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Re: kernel for Hurd

From: olafBuddenhagen
Subject: Re: kernel for Hurd
Date: Fri, 3 Oct 2008 02:18:49 +0200
User-agent: Mutt/1.5.18 (2008-05-17)


On Tue, Sep 23, 2008 at 07:19:31AM +0200, Arne Babenhauserheide wrote:
> Am Dienstag 23 September 2008 02:06:18 schrieb

> > AFAIK there is nothing else presently going on regarding new kernels
> > for the Hurd. All current development still happens on the
> > Mach-based version.
> Also nothing with the L4 kernel? 
> The L4 sounds especially interesting to me, because my William
> Stallings "Operating Systems" says that it's been proven (or shown -
> I'm not perfectly sure about the word here) that extremely small
> kernels like L4 can archieve the same speed as monolithic kernels. 

It has been proven that systems based on small kernels like L4 can be
nearly as fast as monolithic systems in certain scenarios --
microbenchmarks, research systems, embedded systems. This doesn't mean
that it scales to a production-ready, general purpose operating
system... Nobody can really tell, as to the best of my knowledge, such
system simply does not exist.

Anyways, there is general agreement that small kernels like L4 are the
way to go when building an efficient multiserver microkernel system. L4
however did go too far when ripping stuff out: It turns out that
protected IPC in the kernel is a *must* for a general-purpose system;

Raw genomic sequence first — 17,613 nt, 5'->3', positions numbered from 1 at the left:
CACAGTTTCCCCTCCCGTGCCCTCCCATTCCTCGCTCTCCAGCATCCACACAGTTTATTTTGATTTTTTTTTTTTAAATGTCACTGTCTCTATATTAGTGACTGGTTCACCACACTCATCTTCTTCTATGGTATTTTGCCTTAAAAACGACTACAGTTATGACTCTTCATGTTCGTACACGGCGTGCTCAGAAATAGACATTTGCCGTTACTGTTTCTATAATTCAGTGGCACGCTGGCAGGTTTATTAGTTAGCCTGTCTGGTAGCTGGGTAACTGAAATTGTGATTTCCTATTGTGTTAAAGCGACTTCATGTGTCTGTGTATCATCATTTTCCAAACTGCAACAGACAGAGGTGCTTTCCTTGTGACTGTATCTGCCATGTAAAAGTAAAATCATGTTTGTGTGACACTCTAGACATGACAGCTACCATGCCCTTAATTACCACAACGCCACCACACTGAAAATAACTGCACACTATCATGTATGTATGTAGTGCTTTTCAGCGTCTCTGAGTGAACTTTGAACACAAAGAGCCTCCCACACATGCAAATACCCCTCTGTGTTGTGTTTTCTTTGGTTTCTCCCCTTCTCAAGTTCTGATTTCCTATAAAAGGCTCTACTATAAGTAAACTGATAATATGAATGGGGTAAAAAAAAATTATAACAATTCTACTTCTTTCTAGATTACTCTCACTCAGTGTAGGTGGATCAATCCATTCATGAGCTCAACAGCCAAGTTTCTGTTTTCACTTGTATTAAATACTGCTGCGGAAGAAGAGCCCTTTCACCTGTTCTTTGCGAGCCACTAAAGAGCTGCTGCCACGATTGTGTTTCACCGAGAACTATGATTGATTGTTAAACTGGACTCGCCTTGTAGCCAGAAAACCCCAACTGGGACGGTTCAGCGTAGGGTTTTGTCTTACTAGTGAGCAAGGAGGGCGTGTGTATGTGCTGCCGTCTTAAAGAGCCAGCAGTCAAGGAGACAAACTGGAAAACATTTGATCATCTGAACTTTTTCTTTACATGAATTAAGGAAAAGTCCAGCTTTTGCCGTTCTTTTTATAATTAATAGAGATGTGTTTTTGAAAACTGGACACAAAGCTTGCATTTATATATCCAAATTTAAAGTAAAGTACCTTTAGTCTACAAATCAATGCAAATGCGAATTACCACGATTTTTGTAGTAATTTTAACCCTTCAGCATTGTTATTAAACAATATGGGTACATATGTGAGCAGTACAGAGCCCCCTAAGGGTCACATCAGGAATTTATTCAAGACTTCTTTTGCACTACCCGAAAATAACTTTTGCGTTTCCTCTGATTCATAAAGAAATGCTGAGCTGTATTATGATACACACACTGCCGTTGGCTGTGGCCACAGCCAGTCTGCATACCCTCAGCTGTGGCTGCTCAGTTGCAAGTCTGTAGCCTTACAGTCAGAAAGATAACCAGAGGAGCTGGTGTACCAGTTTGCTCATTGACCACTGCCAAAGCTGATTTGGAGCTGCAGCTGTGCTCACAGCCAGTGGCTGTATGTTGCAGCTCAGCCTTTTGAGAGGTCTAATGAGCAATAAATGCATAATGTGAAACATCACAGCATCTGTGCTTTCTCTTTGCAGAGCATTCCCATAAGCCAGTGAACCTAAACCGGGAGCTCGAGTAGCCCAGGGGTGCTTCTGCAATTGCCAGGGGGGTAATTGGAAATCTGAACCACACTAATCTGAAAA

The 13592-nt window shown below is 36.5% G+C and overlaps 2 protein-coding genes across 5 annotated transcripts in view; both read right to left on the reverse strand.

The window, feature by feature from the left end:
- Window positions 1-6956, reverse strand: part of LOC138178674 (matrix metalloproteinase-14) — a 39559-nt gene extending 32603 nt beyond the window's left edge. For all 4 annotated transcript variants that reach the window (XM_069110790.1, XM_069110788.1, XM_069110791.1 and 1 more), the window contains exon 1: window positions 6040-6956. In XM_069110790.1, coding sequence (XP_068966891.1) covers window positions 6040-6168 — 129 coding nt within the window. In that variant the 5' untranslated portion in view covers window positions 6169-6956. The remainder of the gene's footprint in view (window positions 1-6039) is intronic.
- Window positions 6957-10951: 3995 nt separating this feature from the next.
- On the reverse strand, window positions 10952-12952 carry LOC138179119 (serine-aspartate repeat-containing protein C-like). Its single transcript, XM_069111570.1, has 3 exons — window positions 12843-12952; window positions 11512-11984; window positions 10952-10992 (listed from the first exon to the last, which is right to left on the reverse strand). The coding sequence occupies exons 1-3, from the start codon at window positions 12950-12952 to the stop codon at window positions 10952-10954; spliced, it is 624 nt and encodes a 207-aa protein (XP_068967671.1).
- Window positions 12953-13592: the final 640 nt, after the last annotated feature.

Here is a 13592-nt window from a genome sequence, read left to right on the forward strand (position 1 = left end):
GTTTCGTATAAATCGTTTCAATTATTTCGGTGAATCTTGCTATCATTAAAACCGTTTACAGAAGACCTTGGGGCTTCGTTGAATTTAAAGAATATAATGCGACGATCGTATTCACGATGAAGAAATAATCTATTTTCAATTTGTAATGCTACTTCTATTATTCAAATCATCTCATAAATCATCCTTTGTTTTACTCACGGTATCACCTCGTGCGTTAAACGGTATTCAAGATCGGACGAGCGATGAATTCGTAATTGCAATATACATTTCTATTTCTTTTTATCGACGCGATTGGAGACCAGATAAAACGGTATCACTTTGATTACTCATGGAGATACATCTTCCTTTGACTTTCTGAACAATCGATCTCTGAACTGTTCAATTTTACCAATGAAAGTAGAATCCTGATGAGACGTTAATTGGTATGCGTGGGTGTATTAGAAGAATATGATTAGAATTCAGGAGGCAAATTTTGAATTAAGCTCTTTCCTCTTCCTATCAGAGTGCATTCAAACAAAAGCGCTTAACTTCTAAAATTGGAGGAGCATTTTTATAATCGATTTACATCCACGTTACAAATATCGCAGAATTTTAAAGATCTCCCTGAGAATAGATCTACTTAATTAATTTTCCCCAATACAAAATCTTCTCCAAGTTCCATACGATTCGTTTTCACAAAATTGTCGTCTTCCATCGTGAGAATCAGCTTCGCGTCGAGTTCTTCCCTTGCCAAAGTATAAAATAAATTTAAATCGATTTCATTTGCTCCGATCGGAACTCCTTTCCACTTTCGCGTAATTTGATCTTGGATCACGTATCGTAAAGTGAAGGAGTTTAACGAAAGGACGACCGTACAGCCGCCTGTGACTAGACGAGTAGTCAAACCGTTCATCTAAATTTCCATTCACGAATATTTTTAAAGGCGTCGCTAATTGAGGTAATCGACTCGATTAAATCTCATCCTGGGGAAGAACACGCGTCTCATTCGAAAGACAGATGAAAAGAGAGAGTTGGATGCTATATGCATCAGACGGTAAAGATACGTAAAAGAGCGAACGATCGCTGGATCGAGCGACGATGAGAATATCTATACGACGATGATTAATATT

there is no method know to move this to user space in a sane fasion. (As
Shapiro put it, it has been shown to be possible with L4, but only at
prohibitive cost...) The Hurd/L4 architects learned that the hard way.

Some new L4 variants (L4ng, L4.sec, seL4) do add protected IPC in
various forms, and thus *could* be candidates for a Hurd port. In fact,
when the Hurd/L4 architects realized the original L4 is unsuitable, they
did look at L4ng and L4.sec for a while. However, the L4 folks were
totally new to that, still in the experimenting phase. Thus Marcus and
Neal tried to go with Coyotos instead, hoping to get a mature solution.
But as I already said, it turned out that this is also not quite the
right thing for the Hurd -- and so finally both Marcus and Neal started
writing their own kernels. Marcus lost interest in the meantime, leaving
Neal's Viengoos as the only active effort in that direction.


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